In the Two Minute Drill, we explain complex issues in politics in 250 words or less (roughly the amount of words it takes the average adult two minutes to read on a monitor). Politics just isn’t always that complicated. Without the fluff and partisan bias, even the most complex of our political differences can be explained succinctly. This week: taking a look at suspicionless drug testing requirements for the receipt of governmental benefits. This is The Two Minute Drill for Friday, March 21, 2014.
Last week, the Mississippi State Senate passed a bill that would require screening of all new welfare applicants using a questionnaire designed to gauge the likelihood that they use drugs. Republican Governor Phil Bryant is expected to sign it. The Mississippi bill is part of a trend among Republican governors and legislators showing a renewed interest in conditioning the receipt of certain governmental benefits on passing drug tests. For decades, federal policymakers and state administrators of governmental assistance programs – e.g. the Temporary Assistance for Needy Families (TANF) block grants – have expressed concern about the “moral character” and worthiness of beneficiaries. But is this practice constitutional? And even if it is, is drug testing recipients of governmental benefits warranted by the facts?
The Explanation (250 or Bust)
The Fourth Amendment protects the “right of the people” to be free from “unreasonable searches and seizures” by the government. The Supreme Court has held, on a number of occasions, that government-administered drug tests are searches under the Fourth Amendment. For such tests to be considered reasonable, they generally must be based on individualized suspicion, unless the government can show a special need warranting a deviation from the norm. Governmental benefit programs (like TANF) have typically been considered to evoke the special needs exception the Supreme Court has recognized in the past. Therefore, legislation that only requires individuals to submit to a drug test based on an individualized suspicion of drug use are less likely to run afoul of the Fourth Amendment.
However, drug testing government beneficiaries is a solution in search of a problem.
In 2011, Florida became the first state to pass and fully implement a bill mandating suspicionless drug testing for all applicants for TANF. The law was in effect for a mere four months before a federal court intervened. But even over those four months, it was apparent the law was a complete failure. The number of individuals testing positive was low (108 of 4,086 applicants); the law didn’t deter individuals from applying for help; and it cost taxpayers more than it saved. This story repeats itself in other states implementing these tests.
In reality, these bills have less to do with concern over drugs than with stigmatizing the poor as unworthy of government assistance.
Word Count: 250
The Five Most Interesting Things We’ve Read This Week
Here are the five most interesting articles (both political and non-political) we’ve read this week:
- “[W]ar is stressful; you forget to floss. ‘When a soldier goes into the battlefield, he does not have a dentist, or a dental office,’ Colonel Robert Hale, Commander of the Army’s Dental and Trauma Research Detachment, told me last week. Enter the Army Institute of Surgical Research, which has spent about seven years and as much as twelve million dollars on a project to alleviate dental neglect. They’re calling it combat gum.” From The New Yorker: Zero Dark Cavity.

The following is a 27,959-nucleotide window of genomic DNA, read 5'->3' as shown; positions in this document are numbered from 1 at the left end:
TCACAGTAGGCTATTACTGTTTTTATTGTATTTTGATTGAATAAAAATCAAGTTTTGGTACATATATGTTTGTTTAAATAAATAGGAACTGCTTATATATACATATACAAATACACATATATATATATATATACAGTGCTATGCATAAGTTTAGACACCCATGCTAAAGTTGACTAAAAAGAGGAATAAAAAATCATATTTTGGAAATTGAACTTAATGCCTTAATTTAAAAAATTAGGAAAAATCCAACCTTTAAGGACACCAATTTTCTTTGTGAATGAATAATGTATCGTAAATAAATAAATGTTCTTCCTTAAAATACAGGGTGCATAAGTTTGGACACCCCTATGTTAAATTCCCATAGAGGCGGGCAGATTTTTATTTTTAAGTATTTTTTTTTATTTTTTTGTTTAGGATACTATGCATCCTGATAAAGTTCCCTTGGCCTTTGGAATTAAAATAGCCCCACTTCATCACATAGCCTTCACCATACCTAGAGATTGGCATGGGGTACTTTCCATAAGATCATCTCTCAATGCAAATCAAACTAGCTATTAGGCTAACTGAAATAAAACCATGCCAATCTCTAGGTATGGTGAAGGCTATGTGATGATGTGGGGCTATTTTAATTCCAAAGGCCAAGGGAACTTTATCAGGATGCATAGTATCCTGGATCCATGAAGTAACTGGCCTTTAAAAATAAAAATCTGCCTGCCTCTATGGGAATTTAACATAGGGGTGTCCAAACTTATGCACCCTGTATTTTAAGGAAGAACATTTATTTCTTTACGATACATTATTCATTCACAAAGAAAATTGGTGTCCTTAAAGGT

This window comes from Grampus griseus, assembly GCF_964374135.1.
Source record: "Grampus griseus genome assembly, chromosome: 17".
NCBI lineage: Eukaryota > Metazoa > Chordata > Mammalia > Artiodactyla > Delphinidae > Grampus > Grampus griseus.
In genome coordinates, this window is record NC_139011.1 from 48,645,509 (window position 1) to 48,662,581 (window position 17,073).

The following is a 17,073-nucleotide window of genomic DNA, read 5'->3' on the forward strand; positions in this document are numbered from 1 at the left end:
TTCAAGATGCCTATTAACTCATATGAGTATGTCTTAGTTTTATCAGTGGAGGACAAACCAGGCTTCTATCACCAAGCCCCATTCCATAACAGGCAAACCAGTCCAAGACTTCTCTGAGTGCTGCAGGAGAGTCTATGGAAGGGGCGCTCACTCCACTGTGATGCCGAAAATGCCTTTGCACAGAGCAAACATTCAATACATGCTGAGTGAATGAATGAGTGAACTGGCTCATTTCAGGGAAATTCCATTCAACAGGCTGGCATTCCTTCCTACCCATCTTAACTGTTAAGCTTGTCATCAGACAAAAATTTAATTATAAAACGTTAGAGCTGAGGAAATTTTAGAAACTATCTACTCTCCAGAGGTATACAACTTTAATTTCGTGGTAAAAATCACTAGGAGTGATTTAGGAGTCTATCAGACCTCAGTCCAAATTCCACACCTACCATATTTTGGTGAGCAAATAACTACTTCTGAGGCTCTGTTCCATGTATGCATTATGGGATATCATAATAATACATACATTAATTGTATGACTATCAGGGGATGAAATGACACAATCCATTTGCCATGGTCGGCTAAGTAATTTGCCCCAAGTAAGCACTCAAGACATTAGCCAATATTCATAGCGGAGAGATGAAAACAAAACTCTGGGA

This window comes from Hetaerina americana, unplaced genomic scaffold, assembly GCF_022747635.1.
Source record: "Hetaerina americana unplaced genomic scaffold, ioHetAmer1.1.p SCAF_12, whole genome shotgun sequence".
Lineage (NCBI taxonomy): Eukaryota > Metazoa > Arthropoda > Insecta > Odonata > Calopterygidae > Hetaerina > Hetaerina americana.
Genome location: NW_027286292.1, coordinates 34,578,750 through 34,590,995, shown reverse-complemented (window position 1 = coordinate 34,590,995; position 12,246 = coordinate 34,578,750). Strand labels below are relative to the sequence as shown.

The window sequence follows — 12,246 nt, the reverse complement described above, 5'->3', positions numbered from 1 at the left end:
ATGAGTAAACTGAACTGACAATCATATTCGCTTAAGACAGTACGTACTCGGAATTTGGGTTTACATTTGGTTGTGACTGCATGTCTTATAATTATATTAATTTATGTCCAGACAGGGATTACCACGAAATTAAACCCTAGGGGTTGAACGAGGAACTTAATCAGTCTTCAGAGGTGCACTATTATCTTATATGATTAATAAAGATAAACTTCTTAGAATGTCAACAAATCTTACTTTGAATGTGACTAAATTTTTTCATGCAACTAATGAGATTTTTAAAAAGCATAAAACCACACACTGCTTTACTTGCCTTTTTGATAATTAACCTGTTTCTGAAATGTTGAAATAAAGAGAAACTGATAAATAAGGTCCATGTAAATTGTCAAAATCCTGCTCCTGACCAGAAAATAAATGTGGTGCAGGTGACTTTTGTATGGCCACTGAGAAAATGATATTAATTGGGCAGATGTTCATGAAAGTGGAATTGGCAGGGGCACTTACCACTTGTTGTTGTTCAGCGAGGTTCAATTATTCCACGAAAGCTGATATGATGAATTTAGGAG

- “After several days of sleep patterns similar to those followed by night workers – three days of night shifts with only four to five hours sleep in 24 hours – the mice lost 25% of the brain cells, in part of the brain stem. The researchers say this is the first evidence that sleep loss can lead to a loss of brain cells.” From the BBC: Lost Sleep Leads to Loss of Brain Cells, Study Suggests.
- “One-third of people think that the Food and Drug Administration is deliberately keeping natural cures for cancer off the market because of pressure from drug-companies . . . Twenty percent of people said that cellphones cause cancer — and that large corporations are keeping health officials from doing anything about it. And another 20 percent think doctors and the government want to vaccinate children despite knowing that vaccines cause autism. From NPR: Half of Americans Believe in Medical Conspiracy Theories.
- “Before that, [Michael] used to hang out with nomadic cow-herding kids, children who sell bottled water by the roadside, and budding scam artists. Yes, Nigerian scam artists, like the ones who send you emails purporting to be from an African prince who will pay you to help him move $3 million into your country, and all you have to do is give him your bank account number. I told Michael I wanted to interview his scammer friends. He said there was no way that his dudes would pay for less than $600. Shocker . . . So I offered $100 for a rare glimpse at the human faces behind the syntax-challenged spam. We settled on $130, and off we went.” From Mother Jones: What I Learned Hanging Out With Nigerian Email Scammers.
- “Poverty is a thief. Poverty not only diminishes a person’s life chances, it steals years from one’s life.” From the New York Times: Income Gap, Meet Longevity Gap.
And in case you missed it, check out The Weekly Column. This past week took a look at the crisis in Crimea and the right to secede under international law. Read the Column – The Right to Secede under International Law: The Case of Crimea.